Seiko renews athletics timing deal


Seiko has renewed its longstanding partnership with the International Association of Athletics Federations for a further six years.

The renewed partnership will see Seiko provide sport timing equipment and personnel to IAAF events until 2019.

Shinji Hattori, chairman and group chief executive officer of Seiko Holdings said: "We are delighted to renew our IAAF partnership for a further six years. This new long-term agreement allows us the time to work with the IAAF and plan new timing and measurement technologies that will really make a difference to the athletes, the officials and the spectators. Athletics is a great sport and we are proud to have supported its development over the past three decades. We look forward to its continued success in the coming years and will do all we can to help make this happen."


The partnership is one of the most enduring in the world of sport after originally being drawn up in 1985 for Seiko to provide timing services at the 1987 IAAF World Championships in Rome and several events in the build up to it.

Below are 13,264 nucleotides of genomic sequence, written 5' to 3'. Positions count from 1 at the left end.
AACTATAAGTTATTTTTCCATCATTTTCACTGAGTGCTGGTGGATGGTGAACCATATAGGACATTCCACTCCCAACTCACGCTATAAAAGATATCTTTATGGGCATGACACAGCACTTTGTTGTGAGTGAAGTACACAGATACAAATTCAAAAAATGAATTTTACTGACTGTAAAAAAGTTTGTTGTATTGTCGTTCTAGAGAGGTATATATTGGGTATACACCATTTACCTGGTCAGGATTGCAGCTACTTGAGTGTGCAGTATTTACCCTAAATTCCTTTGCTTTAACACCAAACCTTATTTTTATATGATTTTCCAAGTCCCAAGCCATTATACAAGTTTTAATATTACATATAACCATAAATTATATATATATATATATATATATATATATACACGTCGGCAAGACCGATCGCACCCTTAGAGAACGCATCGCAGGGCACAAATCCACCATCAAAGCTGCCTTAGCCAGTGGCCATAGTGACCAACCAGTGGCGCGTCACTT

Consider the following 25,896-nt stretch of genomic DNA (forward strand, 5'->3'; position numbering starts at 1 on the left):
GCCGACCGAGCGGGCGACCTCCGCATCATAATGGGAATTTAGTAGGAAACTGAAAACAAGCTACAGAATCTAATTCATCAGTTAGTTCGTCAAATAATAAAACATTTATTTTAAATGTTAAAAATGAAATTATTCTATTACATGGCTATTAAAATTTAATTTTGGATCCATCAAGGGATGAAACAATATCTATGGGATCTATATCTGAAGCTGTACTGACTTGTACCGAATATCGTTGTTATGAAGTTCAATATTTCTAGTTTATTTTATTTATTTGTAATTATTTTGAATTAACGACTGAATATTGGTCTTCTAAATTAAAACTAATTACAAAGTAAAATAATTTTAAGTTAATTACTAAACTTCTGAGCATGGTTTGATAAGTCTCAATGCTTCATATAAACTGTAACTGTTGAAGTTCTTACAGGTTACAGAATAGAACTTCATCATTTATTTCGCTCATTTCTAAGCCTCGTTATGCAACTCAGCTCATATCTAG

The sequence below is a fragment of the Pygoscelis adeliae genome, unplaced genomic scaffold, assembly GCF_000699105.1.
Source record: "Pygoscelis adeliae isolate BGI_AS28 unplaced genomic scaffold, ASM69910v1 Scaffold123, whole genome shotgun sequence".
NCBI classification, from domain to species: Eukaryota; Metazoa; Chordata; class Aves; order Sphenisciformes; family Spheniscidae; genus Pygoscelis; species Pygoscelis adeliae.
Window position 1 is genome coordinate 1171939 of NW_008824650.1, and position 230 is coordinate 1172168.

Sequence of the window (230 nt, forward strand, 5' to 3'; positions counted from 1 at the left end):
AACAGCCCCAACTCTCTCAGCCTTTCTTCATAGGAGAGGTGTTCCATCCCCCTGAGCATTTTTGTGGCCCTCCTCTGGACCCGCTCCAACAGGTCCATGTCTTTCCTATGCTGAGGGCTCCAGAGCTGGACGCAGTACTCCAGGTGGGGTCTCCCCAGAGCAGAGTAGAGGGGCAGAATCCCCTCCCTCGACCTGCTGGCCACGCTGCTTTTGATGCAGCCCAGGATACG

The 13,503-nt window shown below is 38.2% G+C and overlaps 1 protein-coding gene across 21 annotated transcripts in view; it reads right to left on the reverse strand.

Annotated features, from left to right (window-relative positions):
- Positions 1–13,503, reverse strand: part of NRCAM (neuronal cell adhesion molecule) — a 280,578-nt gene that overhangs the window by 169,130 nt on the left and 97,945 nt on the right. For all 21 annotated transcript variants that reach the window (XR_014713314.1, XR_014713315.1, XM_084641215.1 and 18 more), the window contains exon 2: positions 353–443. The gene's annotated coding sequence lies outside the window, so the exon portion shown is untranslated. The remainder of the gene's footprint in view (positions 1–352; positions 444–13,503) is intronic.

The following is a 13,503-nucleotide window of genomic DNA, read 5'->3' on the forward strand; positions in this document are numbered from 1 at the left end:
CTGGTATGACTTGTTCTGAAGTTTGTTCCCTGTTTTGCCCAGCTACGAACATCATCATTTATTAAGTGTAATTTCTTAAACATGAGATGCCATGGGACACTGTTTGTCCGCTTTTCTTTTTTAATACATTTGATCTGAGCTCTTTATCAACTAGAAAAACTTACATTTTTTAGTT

The new agreement will last until 2019 and incorporate the next three IAAF World Championships, in Beijing next year, London in 2017 and the yet to be announced event in 2019. The agreement also covers 22 other events during the period, including the IAAF World Indoor Championships and the sport’s major development events, the IAAF World Junior and IAAF World Youth Championships.

The collaboration has seen the continual development of Seiko’s sport timing equipment and in recent years has witnessed to creation of a new false start detection system, new LED-equipped field event boards and a video distance measurement system for long and triple jumps that “has greatly improved the precision, verifiability and speed of the results”.

Seiko’s timing engineers, drawn from the UK and Japan, will be on hand at each of the 25 events covered by the agreement to install, operate and monitor the equipment. Engineer teams will be 50 strong at each of the IAAF World Championships, with 800 man days going into the planning and delivery of each championship event.


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